In essence, it’s largely a continuation of what you’ve been trained to do your entire military career but one that likely ends up putting much bigger money in your pockets.

One of my businesses explored military contracts to furnish the barracks.

These were HIGH PAYING opportunities but it really hurt our chances that we weren’t vets.

Many of these opportunities are specifically reserved for Veterans because it’s kind of similar to a fraternity mindset.

You’re military?

You’re in the Brotherhood.

And that, from my experience, was the mentality.

It was so much that way we ended up taking our pursuits elsewhere as we saw ourselves not getting anywhere fruitful.

The other beautiful thing about these contracts is once you’ve secured one they pretty much keep the same people in place for YEARS.

So, if you landed a gig doing military barracks in North Carolina, for example, it’s likely you’ll be doing military barracks at that location for the long foreseeable future.

That differs mightily to that in the private sector.

In my experience, bids go out every single year, regardless of how well you did, how much money you saved them, etc.

They are still going to do their diligence and ensure they get the absolute best bid.

Your successful efforts won’t be futile but you also couldn’t just rest your laurels on it, either.

From what I’ve seen, you have far more stability and guaranteed, residuals if you can leverage your background to land a few of these gigs.

This, however, is an entirely different animal in terms of navigating that and it’s one I have not completed to give you sound advice on.

I would suggest you utilize tool like LinkedIn to connect with individuals that have done so.

This article from Inc. might help you when you’re done here…

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Start an Online Brand!

Okay, I’m clearly biased on this one…

There’s not denying it.

This is what I do and largely how I make a living.

But honestly, I can’t tell you how BIG the opportunity is and how LITTLE it costs you to start it.

Will you need to acquire some technical skills?


But for like $20/month you could easily host your own website and get an entire online business off the ground.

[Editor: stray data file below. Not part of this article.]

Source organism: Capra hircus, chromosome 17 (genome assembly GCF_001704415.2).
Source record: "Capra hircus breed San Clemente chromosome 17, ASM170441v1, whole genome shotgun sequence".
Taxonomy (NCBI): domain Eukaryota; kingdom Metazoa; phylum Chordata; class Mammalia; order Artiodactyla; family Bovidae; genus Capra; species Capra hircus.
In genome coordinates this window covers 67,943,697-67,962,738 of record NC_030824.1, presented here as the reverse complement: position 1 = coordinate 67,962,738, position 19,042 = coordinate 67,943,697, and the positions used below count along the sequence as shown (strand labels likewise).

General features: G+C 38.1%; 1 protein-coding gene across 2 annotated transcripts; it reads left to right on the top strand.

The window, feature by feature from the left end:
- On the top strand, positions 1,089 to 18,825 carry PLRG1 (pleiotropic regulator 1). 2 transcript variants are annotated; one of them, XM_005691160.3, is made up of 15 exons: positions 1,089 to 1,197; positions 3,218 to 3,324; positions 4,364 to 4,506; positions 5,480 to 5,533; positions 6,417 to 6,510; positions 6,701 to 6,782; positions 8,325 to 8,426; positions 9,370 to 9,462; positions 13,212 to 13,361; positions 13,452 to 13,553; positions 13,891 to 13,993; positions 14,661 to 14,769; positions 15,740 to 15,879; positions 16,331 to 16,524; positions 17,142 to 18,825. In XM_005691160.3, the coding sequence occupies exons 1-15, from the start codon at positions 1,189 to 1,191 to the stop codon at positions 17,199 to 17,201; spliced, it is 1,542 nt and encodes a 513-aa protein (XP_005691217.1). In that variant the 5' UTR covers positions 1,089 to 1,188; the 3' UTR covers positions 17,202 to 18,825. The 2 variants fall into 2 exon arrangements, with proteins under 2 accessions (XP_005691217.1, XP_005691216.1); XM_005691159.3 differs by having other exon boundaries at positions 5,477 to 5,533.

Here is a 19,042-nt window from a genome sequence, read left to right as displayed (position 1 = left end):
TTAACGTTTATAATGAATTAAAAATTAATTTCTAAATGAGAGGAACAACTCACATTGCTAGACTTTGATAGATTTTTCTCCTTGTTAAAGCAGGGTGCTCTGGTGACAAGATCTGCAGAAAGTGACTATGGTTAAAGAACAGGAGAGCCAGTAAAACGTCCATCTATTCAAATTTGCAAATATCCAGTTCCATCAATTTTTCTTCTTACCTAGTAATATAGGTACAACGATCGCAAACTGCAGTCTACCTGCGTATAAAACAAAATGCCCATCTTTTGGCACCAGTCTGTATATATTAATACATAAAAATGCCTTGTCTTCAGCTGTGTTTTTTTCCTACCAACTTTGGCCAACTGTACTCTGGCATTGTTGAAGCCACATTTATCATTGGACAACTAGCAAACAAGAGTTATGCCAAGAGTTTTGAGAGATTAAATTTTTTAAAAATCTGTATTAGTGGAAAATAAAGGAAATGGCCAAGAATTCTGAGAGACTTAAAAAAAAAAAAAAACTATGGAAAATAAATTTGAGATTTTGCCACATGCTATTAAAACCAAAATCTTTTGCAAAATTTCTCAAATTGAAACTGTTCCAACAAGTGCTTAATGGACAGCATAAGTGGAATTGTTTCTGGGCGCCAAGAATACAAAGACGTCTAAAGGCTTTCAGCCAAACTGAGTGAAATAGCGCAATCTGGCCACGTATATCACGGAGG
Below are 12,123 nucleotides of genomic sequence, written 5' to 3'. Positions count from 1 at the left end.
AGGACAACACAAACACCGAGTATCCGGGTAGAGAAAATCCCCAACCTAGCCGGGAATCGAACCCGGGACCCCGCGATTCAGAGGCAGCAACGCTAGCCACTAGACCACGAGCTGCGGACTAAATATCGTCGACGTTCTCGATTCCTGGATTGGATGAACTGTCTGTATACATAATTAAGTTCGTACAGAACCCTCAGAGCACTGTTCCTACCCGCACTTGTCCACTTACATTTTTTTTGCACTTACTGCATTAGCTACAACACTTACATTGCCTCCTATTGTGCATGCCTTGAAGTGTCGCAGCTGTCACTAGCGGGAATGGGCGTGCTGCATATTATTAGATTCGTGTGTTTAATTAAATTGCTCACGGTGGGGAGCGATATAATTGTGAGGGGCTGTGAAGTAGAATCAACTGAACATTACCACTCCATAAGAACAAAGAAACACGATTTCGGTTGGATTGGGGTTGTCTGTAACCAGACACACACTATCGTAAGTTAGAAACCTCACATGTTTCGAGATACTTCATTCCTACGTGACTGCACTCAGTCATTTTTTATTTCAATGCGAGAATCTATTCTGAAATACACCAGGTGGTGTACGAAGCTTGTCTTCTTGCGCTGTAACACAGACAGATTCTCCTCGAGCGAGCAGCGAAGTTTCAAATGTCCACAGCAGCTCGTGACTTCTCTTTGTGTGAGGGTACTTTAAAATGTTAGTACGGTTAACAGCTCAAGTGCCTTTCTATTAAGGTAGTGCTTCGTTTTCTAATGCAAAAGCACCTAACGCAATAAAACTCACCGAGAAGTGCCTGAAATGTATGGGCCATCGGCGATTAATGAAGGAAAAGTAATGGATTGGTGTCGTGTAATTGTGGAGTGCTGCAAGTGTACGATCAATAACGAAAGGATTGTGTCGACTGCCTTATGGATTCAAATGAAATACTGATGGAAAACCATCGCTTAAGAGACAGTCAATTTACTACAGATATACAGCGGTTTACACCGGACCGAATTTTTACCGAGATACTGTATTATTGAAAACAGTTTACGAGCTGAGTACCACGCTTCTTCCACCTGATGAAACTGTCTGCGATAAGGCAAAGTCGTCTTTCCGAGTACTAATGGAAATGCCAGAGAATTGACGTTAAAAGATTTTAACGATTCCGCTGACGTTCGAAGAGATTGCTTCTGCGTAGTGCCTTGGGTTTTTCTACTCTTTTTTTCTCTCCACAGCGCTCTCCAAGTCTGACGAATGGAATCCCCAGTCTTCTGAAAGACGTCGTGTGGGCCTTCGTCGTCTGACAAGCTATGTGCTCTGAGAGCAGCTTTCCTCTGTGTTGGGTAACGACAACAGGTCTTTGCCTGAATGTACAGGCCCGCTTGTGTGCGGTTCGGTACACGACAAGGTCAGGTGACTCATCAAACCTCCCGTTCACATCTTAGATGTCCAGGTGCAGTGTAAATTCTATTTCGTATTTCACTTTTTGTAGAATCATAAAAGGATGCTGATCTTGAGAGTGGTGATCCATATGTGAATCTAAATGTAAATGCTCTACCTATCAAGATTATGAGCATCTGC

My podcast started as a passion project.

I was having such high level conversations with people about growing my first company that I decided to just record those convos and pay it forward.

That hosting company for the podcast charged $5/month.

And within two weeks the show was trending Top 5 in the world on iTunes under Business, Health and Education.

This, in turn, exposed me and my message to tens of thousands of people around the world (over 120 countries) and has led to me having some of the most mainstream entrepreneurs on the planet on my show.

Now, you may be thinking “Chris, what do I have that other people would pay for?”

And that’s a very normal thought process…

But, as Russell Brunson (a brilliant marketer) says, we all have superpowers we just don’t recognize it because it’s just intrinsically who we are.

And as a Veteran, I can’t imagine there NOT being SOMETHING you’ve learned along the way through life experience that would be super valuable.

The best example of this is Jocko Willink.

Jocko is a former Navy Seal and launched the Jocko Podcast, which almost instantly became a smash hit.

The entire premise of his brand is to share wisdom from a Navy Seal and to tell stories of what he exeprienced.

MILLIONS of people tune into this.

And so maybe you can start a consultancy business on logistics and build your customer base by having your own YouTube Channel, podcast or blog (like the one you’re reading).

The reason I LOVE this options is because the others deal with a TON of red tape and capital to get off the ground.

This online game isn’t a guarantee, I’ll be the first to tell you that…

But if you really surround yourself with the right resources and knowledge it can be highly lucrative and your set of skills is so unique to civilian life that people are going to really NEED that framework and knowledge that you’ve just grown to take for granted.

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Don’t forget to also listen to the pod!

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Click Here to Subscribe to the Show: iTunes | Pandora | SpotifyGoogle Play | YouTube

Vaughn Page, Actor and Veteran, drops by the pod to talk about transitioning out of the military + I give you some ideas to become a Veteran Entrepreneur.

Today’s Sponsor: Onnit


Mentioned Article About Identity Goals

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To learn more about Vaughn, visit IMDb.com

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Ideas to Become a Veteran Entrepreneur and How to Make the Transition | Life After Service